The World War reached a turning point in 1943 as the last of German troops at Stalingrad surrendered on January 31, but that celebration was soon forgotten, as some American officials learned of a new threat to our nation from the barbarians.
In a laboratory just outside Bremen, Germany, scientists had been studying new biological weapons, when they made a breakthrough in late 1942 by creating a deadly variant of the tobacco mosaic virus. It was named Brem-V.
After reviewing documents and making notes from an anonymous source, the story recalled here reveals a sinister plot that was thwarted by American resolve.
The virus was prepared in a liquid mixture, poured into small cologne perfume atomizers and sent through Switzerland into the United States, where the plan was to spray into the atmosphere at crowded events, and so the epidemic would begin.
Lab tests showed Brem-V was deadly, killing as many as 3% of those infected, and its symptoms were debilitating enough to keep victims in bed for at least two weeks if they survived. Should only 10 million got the infection, the 300,000 ensuing deaths would cause panic, shutdowns, even end much production of vital war materials.
On February 14th spies set the operation into motion in New York City’s Chinatown, as the virus was was released at three restaurants on two adjacent streets.
Within hours the White House learned of the attack and ordered a quiet tracking of those possibly affected. The virus was not extremely contagious, but it had a long period of gestation. The first step was a quarantine, extending 12 blocks in any direction. This area included about 8,000 residents.
Customs officials had intercepted one of the two shipments of the virus a week earlier. The government was already working on plans to fight a mass Brem-V epidemic if there were other virus bottles that had escaped detection.
Testing was vital. If those infected could be removed from the zone and treated off site, then life would return to normal in the neighborhood.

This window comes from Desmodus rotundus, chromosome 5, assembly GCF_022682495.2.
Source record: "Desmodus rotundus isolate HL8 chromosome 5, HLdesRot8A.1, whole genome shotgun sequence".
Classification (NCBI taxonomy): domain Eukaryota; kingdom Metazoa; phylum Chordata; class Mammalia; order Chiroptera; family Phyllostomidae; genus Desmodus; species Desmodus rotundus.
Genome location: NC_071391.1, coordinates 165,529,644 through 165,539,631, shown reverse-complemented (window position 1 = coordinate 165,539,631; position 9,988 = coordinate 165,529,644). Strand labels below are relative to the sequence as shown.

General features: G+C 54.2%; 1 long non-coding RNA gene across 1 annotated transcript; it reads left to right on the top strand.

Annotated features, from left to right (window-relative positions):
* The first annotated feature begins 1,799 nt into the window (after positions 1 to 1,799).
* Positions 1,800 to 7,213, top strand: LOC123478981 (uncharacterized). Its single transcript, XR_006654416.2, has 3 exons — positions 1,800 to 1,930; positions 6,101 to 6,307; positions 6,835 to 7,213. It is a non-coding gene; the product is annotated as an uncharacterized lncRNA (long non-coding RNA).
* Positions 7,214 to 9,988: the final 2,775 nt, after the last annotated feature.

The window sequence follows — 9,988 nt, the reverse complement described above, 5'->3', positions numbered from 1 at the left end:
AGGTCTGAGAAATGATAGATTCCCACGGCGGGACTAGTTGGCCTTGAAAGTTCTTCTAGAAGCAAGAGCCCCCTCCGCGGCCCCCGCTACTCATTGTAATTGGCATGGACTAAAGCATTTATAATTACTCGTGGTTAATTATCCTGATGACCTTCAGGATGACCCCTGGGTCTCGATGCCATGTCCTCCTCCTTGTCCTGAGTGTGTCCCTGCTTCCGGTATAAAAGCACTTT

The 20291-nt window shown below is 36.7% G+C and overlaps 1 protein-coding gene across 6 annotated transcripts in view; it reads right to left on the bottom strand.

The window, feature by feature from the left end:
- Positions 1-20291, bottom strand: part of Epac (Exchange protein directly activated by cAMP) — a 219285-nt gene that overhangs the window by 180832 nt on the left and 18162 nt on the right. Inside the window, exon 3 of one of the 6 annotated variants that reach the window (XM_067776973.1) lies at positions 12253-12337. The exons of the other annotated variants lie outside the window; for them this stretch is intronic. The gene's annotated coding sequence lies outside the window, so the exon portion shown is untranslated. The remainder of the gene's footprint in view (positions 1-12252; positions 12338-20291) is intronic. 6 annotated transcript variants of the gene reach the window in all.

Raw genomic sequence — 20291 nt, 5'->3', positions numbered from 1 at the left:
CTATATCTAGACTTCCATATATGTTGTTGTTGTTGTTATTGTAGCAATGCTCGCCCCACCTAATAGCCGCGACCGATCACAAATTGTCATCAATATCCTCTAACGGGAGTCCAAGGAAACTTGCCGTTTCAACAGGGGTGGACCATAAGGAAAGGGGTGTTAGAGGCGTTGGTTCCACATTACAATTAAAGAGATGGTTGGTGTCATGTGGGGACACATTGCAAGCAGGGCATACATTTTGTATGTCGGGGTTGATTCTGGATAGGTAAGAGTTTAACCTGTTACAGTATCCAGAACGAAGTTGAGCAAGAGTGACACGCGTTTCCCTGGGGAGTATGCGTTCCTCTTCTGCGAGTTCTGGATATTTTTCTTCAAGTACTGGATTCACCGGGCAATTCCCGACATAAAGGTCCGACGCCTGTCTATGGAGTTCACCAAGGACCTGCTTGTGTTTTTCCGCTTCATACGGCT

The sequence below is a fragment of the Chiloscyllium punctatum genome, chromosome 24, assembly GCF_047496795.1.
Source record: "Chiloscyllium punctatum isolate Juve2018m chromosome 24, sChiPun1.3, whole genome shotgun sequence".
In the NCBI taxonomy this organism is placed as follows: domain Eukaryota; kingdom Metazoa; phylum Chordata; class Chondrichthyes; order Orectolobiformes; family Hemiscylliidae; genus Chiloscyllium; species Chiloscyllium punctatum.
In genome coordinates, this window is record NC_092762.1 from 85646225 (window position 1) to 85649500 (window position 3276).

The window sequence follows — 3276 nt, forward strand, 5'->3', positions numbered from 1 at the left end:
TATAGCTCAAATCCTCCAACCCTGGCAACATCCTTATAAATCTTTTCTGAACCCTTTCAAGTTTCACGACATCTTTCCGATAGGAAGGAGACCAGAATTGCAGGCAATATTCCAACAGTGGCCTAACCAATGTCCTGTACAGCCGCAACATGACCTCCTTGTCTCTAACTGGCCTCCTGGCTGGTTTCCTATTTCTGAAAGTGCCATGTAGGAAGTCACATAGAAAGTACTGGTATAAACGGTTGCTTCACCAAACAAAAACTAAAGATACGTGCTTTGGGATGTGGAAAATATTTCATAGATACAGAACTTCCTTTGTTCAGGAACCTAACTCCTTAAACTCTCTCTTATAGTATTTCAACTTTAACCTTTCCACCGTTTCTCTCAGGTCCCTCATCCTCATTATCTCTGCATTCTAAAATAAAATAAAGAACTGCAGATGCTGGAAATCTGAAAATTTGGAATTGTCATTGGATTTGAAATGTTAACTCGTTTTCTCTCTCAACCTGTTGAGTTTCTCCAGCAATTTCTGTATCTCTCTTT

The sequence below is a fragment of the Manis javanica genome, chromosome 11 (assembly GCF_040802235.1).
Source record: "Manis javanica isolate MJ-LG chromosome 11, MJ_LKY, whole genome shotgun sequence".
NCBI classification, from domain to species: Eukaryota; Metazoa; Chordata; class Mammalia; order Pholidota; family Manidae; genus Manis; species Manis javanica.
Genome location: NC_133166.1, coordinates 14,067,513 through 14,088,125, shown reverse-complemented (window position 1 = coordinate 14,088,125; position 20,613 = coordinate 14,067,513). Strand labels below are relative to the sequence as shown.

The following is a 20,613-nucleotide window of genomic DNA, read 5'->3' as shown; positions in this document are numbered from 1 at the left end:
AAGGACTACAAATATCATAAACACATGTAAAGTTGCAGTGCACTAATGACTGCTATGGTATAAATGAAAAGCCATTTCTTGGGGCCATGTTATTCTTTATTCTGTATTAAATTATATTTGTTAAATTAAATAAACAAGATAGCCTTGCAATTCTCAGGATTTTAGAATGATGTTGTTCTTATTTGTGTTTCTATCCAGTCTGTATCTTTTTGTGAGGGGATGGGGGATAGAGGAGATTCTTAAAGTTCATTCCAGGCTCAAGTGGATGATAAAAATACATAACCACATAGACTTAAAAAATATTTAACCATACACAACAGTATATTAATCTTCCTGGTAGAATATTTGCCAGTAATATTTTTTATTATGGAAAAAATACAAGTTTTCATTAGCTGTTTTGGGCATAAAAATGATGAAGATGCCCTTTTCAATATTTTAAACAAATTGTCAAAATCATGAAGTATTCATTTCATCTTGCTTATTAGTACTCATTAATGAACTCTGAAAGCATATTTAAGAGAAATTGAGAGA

U.S. drug manufacturers had met with federal officials for several days, and none had tests that worked.
Prior to the Nazi attack on the U.S., the Germans had tested the virus on occupied Korea. Patriots, working in secret, had devised a simple test kit to identify the virus with only a four-hour turnaround. By isolating the affected, many lives were saved and the Germans were unaware of the breakthrough.
The chemical details and schematics for the test were subsequently spirited off to the Korean Liberation Army (KLA), which was fighting in China against the Japanese invasion.
An American military officer at one of the early Brem-V task force sessions told the group that he heard the KLA had created a virus test that was both safe and fast. He was ordered to get more details and samples.
In two days the test kits arrived by plane from China. The FDA examined them, and reported:
While the KLA Test shows great promise, particularly because of anecdotal reports that these were used on several hundred patients in Korea without ill effects, such a test must require further examination by our agency. We would prefer a four-month, small group examination of efficacy and subsequent adverse reactions, followed by a seven-month regimen with a larger group, including subjects with and without the virus. Using information gained from these studies we can make a recommendation after no more than a two-month review of the results.
This response from the Food and Drug folks was sent up the chain of command, ultimately to the White House, and a reply came back almost immediately to the task force:
We have much to fear from little men with great responsibility, and no war is won with cowardly sloth. Forget the bureaucrats, order 10,000 of the tests so we have some extras in case those SOB’s try this again.
-FDR, Feb. 16, 1943
Thanks to swift action, Brem-V was quickly eradicated by testing, isolating and treating for symptoms. Sadly, a handful of Americans died from the virus, but none from the testing.
No American drug company or medical device manufacturer was permitted to exploit the public with over-priced tests. The KLA donated the rights to formulas and methods – all for the sake of humanity.